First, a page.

Since 1988, Arizona has some of the strictest cannabis laws in the nation, with all charges starting out as class 6 felonies. Some police departments are so draconian that joints are counted as two separate charges (the cannabis in the cigarette and the cigarette paper itself as paraphernalia). On average, 16,000 people a year are arrested on cannabis charges. The recent sentencing guidelines allow most defendants to avoid prison time, but lengthy jail stays, oppressive SWAT raids and civil forfeiture remain rampant. Democratic state legislators have attempted legalization and defelonization bills in recent legislative sessions to no avail.
Arizona’s medical program, the Arizona Medical Marijuana Act (AMMA), passed in 2010. Though it was slow to start, the AMMA is now considered one of the more stable programs in the country. It began with a citizens’ initiative that passed by one of the narrowest margins ever. With more than 1,600,000 votes cast (more than any other Arizona race that year, including the gubernatorial race), the AMMA only won by 4,100 votes. Part of the issue was internal problems with the Marijuana Policy Project’s (MPP) campaign, another part was widespread concern about weaknesses in the initiative, including high patient card fees and a “25 mile rule” that would severely restrict personal cultivation once the proposed dispensaries opened around the state.
When the state blocked dispensaries from opening during the first two years of the program with a series of lawsuits, an extensive patient community developed complete with farmers’ markets that have since been ruled illegal and raided out of existence. To make matters worse, law enforcement and prosecutors banded together and vowed to stop legalization. Their pro-prohibition PAC, called MATFORCE, was briefly in trouble for attempting to misuse public funds for a political campaign, but it returned the funds and fights on as intensely as ever.
Moreover, the governor’s office and state legislature have vowed to oppose legalization and expansion of the state’s otherwise robust medical program, and Arizona failed to legalize recreational cannabis at the ballot box in 2016. Nine different cannabis measures were on ballots across the country, and the Arizona Marijuana Legalization Initiative (Proposition 205) was the only initiative to fail, losing by a 51 to 49 vote against it.
Prop. 205 did have its issues, however. Conflict reigned during the drafting process. MPP proposed a new business structure challenging the medical cannabis industry. The industry leaders, who proved to be the main investors in the campaign, revolted and pushed to exclude grow rights. MPP briefly did cut cultivation provisions from one of their drafts, but the activist community raised all sorts of commotion until grow rights were restored. The completed document was filled with compromises that satisfied everyone and no one. Vocal segments of the activist community organized and rewrote MPP’s initiative to include provisions MPP refused to include then filed their ballot measure despite little funding, minimal campaign expertise and limited reach outside their own cannabis communities.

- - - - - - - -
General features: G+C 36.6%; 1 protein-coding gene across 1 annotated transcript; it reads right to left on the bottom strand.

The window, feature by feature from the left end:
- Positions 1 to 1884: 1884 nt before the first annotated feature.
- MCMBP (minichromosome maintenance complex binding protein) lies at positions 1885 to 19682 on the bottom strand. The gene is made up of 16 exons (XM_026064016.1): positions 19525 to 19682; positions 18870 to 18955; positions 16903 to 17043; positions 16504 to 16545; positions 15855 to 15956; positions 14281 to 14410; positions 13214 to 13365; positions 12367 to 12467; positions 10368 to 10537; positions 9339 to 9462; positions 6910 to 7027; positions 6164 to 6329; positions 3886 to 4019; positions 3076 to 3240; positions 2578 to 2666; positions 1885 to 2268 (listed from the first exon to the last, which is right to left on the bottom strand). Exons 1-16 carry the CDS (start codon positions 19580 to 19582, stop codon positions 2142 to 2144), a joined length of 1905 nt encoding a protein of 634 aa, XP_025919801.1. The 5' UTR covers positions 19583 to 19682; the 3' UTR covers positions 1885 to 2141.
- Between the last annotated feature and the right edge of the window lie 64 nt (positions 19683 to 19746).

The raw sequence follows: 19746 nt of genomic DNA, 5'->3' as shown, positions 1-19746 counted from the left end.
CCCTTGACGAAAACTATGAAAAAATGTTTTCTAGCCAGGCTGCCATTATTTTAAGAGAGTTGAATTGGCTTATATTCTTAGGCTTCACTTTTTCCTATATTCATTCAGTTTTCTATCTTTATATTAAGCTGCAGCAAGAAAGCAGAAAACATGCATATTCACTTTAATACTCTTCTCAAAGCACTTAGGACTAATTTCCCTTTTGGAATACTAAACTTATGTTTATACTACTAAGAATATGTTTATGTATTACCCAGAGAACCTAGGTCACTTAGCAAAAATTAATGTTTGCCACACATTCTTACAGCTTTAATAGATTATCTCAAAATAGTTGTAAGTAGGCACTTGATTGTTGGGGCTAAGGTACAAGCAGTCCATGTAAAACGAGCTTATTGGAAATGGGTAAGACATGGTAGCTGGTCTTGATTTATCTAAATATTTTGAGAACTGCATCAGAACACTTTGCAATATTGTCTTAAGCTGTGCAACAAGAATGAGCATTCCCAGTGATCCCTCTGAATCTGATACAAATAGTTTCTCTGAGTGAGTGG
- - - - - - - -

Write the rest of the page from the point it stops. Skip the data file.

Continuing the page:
In the end, the MMP-back initiative collected the necessary number of votes, and it appeared on the November 2016 ballot as the Arizona Marijuana Legalization Initiative. Most polls during the summer showed Prop. 205 losing, and then two new surveys in October showed a jump in support, with legalization claiming an eight- and five-point edge. However, a Data Orbital poll released days before the election showed a surge in Donald Trump support and cannabis opposition, giving prohibition a six-point edge (51 to 45 percent).
Among the people supporting the measure were several medical doctors and former Drug Enforcement Administration (DEA) agents. The prohibitionist forces—largely bankrolled by Sheldon Adelson, opioid producers, the Arizona Republican Party, mining interests and a food distribution company servicing private prisons—were out in full force making dishonest claims that fact-checking organizations like PolitiFact deemed "mostly false." They also came under criticism for ads that lied about the post-legalization situation in Colorado.
Billy Bennett, a former Education Secretary and Office of National Drug Control Policy chief, wrote an editorial filled with untrue propaganda, including claims that the tax revenue would do little for education. Outside his anti-cannabis activism, the right-wing bureaucrat is famous for a multi-million dollar gambling problem, making massive education cuts, wanting to regulate rap music and once publicly saying, "If you wanted to reduce crime, you could... abort every black baby in this country and the crime rate would go down."
Several new proposals are currently collecting signatures in hopes of making the 2018 midterm ballot. These include the Arizona Marijuana Legalization Initiative, Arizona Legalization of All Drugs Initiative and the Arizona Marijuana Legalization and Regulations Ban Initiative, which would all legalize recreational cannabis. The Arizona Medical Marijuana Expansion Initiative would expand the current medical legislation and increase access (e.g., more dispensaries, more patients, less expansive medical cannabis cards), while the Arizona Industrial Hemp Initiative would legalize the cultivation, possession, processing, selling and buying of industrial hemp containing a maximum of 0.4 percent tetrahydrocannabinol (THC).
Unfortunately, the legislature passed a new law in 2017 that introduced strict new rules for citizen initiatives that make collecting the necessary number of signatures more expensive and more difficult.
Mikel Weisser is Deputy Director of NORML-Arizona and a current congressional candidate in the state. Photo credit: Unsplash